After the employer initially refused to dismiss Ms. Andrews, the HEU filed a grievance. Fortunately for her, the Industrial Relations Act of B.C. states that no trade union shall "refuse membership in the trade union to any person . . . except for a cause which is in the council's opinion fair and reasonable." The same act also forbids the trade union to require "an employer to terminate the employment of an employee . . . because membership in a trade union has been denied or withheld from that employee." The arbitration board dismissed REV's complaint on the basis that its refusal to grant membership to Andrews was not founded on reasonable grounds, but did not order HEU to admit her as a member. Her employment with the centre was now secure, but she still wanted to join Local 180 with a view to future employment in the industry. She proceeded to file a complaint with the Industrial Relations Council. Since the B.C. Federation of Labour and its affiliated unions have refused to recognize the Council, Local 180 failed to make representation. Andrews's complaint was heard by Vice-Chairman R.I. Arsenau, who ended up ordering Local 180 to accept Andrews into its membership.

Arsenau argued that there was no evidence that Andrews had crossed the picket line to assist the employer. She was simply continuing her regular volunteer work during the time her mother was treated at the centre. The union had failed to notify Andrews of the possible adverse consequences of her providing volunteer services during the strike. Arsenau ruled that the union had failed to prove that its refusal to grant membership to Ms. Andrews was fair and reasonable.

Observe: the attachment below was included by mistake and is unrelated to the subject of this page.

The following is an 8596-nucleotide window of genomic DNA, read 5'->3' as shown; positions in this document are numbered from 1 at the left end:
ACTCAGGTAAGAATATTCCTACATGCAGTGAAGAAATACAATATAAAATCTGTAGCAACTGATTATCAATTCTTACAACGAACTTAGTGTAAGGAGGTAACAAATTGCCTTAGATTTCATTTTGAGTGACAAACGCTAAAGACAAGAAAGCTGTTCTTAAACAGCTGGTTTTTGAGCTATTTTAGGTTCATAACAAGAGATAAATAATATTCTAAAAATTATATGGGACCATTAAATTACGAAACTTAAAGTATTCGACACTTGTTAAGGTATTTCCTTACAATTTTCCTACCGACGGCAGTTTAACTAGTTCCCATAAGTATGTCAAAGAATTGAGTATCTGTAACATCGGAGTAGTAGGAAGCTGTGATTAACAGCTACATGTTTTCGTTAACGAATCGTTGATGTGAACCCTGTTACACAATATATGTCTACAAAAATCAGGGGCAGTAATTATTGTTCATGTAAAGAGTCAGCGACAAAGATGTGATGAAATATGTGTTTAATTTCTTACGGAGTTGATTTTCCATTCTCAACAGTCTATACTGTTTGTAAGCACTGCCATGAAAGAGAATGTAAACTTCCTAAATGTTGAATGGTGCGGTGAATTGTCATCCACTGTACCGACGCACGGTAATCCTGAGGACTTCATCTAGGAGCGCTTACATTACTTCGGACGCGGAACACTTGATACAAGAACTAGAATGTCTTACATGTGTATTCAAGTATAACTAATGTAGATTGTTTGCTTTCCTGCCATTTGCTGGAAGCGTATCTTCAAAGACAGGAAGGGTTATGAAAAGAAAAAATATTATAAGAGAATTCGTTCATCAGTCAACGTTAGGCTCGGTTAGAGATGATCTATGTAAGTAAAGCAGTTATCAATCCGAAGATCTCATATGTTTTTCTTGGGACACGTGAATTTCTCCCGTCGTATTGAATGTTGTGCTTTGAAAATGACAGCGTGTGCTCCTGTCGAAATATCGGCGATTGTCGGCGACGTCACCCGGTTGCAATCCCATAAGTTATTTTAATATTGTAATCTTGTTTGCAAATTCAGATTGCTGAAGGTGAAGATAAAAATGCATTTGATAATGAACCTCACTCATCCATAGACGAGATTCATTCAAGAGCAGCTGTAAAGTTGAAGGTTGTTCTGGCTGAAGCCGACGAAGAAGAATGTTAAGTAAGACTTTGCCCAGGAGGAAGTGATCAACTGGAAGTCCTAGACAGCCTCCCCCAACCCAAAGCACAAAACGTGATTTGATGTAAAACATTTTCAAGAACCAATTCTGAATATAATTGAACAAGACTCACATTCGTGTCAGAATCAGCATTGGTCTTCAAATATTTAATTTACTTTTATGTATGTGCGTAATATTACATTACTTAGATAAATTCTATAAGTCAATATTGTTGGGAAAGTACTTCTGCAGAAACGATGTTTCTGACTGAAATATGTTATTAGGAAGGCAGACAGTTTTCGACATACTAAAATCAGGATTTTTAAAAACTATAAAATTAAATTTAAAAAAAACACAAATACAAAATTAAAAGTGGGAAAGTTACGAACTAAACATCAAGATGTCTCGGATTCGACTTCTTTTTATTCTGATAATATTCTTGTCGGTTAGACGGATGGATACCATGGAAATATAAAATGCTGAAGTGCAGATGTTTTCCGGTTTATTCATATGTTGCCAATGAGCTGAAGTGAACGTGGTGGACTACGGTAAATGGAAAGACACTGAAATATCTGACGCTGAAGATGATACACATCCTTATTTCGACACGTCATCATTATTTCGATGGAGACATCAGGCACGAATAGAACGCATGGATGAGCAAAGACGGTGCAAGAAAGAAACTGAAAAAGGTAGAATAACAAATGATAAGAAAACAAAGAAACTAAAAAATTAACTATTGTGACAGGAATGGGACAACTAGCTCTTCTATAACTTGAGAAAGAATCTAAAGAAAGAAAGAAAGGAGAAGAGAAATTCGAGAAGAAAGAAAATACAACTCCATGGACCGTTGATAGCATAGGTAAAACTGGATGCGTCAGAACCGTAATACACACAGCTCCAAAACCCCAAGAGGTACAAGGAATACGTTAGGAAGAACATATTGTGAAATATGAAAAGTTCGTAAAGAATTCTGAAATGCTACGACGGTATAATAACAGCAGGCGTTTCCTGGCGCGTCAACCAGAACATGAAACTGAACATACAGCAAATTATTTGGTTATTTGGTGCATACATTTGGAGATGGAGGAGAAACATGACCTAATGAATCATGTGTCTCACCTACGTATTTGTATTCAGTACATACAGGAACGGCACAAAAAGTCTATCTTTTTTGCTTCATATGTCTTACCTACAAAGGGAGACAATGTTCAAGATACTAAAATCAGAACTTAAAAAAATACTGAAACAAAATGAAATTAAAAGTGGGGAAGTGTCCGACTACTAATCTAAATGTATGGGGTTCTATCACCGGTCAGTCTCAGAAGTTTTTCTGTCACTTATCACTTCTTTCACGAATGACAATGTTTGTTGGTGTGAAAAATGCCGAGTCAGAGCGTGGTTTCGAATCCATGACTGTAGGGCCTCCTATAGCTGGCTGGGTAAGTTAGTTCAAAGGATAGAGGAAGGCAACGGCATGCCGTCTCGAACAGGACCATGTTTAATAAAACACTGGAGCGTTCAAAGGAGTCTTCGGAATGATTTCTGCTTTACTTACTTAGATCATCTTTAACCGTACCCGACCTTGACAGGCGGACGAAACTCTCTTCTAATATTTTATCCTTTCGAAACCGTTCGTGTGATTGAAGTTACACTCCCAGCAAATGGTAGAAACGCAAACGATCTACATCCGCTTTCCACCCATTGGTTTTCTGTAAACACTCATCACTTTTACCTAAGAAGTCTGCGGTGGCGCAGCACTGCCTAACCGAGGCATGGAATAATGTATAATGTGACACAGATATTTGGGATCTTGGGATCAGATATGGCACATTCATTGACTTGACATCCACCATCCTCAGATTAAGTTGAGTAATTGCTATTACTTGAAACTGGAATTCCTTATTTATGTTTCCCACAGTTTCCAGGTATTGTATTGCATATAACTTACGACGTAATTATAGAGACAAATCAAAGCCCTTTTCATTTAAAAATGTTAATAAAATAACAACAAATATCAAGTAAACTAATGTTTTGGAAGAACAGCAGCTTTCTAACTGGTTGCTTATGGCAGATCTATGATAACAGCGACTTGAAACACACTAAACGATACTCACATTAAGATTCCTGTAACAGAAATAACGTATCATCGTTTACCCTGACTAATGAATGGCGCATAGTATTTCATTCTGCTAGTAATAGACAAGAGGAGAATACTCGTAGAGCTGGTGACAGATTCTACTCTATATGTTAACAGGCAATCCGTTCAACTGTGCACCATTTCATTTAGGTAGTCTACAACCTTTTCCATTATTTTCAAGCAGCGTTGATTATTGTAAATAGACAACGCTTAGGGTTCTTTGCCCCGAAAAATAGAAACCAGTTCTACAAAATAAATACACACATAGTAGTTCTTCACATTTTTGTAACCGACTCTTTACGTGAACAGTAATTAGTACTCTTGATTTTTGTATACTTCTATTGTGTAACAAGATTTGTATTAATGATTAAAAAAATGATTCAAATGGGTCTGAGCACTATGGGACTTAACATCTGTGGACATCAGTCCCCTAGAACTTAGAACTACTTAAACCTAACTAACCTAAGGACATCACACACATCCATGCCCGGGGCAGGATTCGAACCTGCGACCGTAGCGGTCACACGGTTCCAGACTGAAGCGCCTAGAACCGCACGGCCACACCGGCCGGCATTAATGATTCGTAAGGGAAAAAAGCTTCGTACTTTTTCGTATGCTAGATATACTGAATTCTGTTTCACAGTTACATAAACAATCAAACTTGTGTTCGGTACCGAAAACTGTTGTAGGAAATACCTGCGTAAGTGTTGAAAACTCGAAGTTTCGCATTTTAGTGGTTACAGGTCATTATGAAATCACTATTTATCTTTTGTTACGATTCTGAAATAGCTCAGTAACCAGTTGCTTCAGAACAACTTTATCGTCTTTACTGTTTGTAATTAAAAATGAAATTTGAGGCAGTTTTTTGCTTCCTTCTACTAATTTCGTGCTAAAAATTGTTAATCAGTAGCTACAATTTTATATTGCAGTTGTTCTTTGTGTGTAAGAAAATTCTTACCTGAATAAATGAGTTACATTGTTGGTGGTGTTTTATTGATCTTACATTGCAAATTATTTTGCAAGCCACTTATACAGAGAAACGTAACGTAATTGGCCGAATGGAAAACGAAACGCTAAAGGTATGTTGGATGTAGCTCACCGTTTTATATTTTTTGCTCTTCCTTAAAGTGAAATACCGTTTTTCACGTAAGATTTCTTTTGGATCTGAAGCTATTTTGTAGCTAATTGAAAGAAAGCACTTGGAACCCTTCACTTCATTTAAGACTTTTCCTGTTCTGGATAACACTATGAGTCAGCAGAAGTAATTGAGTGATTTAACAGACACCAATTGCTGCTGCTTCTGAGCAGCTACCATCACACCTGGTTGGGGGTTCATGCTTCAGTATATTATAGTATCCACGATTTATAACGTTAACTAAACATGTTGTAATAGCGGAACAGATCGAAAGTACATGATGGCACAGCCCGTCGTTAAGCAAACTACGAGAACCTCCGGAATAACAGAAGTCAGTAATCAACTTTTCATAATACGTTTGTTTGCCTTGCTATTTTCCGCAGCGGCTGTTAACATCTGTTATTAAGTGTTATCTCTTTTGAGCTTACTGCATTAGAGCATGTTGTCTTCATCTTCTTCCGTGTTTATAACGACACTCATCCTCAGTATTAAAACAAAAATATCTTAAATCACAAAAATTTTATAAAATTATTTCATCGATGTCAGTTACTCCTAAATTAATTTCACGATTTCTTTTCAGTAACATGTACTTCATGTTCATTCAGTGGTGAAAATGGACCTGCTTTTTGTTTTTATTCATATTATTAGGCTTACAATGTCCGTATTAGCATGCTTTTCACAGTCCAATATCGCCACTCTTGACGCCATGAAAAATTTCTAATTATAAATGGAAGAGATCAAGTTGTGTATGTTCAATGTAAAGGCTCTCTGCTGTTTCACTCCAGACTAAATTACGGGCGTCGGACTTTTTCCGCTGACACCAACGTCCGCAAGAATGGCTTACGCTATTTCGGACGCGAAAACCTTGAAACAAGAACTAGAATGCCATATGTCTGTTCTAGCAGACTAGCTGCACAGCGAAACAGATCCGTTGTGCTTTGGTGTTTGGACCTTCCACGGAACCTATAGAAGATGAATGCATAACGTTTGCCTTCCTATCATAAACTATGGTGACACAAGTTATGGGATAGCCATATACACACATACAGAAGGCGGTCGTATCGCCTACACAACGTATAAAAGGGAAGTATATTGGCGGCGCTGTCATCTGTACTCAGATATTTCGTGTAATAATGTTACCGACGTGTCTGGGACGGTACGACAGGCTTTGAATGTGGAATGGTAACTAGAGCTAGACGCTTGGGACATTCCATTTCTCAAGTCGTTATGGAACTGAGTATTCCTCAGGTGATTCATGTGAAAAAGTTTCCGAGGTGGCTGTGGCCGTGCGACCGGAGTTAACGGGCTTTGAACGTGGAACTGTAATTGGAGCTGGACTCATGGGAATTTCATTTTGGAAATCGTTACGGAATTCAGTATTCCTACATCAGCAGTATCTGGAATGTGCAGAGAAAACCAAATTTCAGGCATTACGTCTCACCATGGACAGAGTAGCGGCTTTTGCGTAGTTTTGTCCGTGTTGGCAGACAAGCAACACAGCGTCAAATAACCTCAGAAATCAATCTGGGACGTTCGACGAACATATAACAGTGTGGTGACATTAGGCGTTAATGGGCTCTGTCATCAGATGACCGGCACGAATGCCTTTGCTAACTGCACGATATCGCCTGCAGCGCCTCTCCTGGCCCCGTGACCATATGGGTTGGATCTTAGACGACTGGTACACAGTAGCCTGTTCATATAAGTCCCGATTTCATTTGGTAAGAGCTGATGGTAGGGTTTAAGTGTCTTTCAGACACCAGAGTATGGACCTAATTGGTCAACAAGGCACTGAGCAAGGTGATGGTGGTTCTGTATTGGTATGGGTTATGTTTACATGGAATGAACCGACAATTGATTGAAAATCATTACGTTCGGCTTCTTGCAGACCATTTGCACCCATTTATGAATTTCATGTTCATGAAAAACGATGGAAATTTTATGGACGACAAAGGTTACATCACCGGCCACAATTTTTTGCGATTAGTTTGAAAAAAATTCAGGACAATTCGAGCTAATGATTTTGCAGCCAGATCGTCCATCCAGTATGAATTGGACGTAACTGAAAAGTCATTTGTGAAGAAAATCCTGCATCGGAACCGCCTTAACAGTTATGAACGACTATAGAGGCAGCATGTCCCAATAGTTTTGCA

In one sense, this episode had a happy ending—at least Ms. Andrews kept her job. In another sense, it again demonstrates the fundamental wrong of granting unions the power to ban workers from their jobs. The irony is that the employee was not out to oppose the union. She was simply doing what she thought was right in helping needy people. Unions who style themselves as protectors of the workers and the poor and then engage in tactics to deprive a conscientious and caring person of employment deserve nothing but scorn. They only have themselves to blame when they are held in low public esteem.

Harry Antonides
 
Harry Antonides

Harry Antonides came to Canada in 1948, initially working as a farm hand and railway labourer. After over a decade working in a chemical plant in Sarnia, Ontario, Harry joined the newly forming Christian Labour Association of Canada (CLAC) in 1962 as a field representative. By 1970 Harry became director of research and education. In 1974, he was a founding member of the Work Research Foundation (now Cardus) and publisher of their sole publication, Comment magazine. A prolific writer and dynamic speaker, Harry delivered lectures all over North America and published numerous articles, reviews, and essays. He is author of several books on Christianity, labour, and economics, including Multinationals and the Peacable Kingdom (1978) and Stones for Bread: The Social Gospel and its Contemporary Legacy (1985). Harry is retired and lives with his wife Janet in Willowdale, Ontario.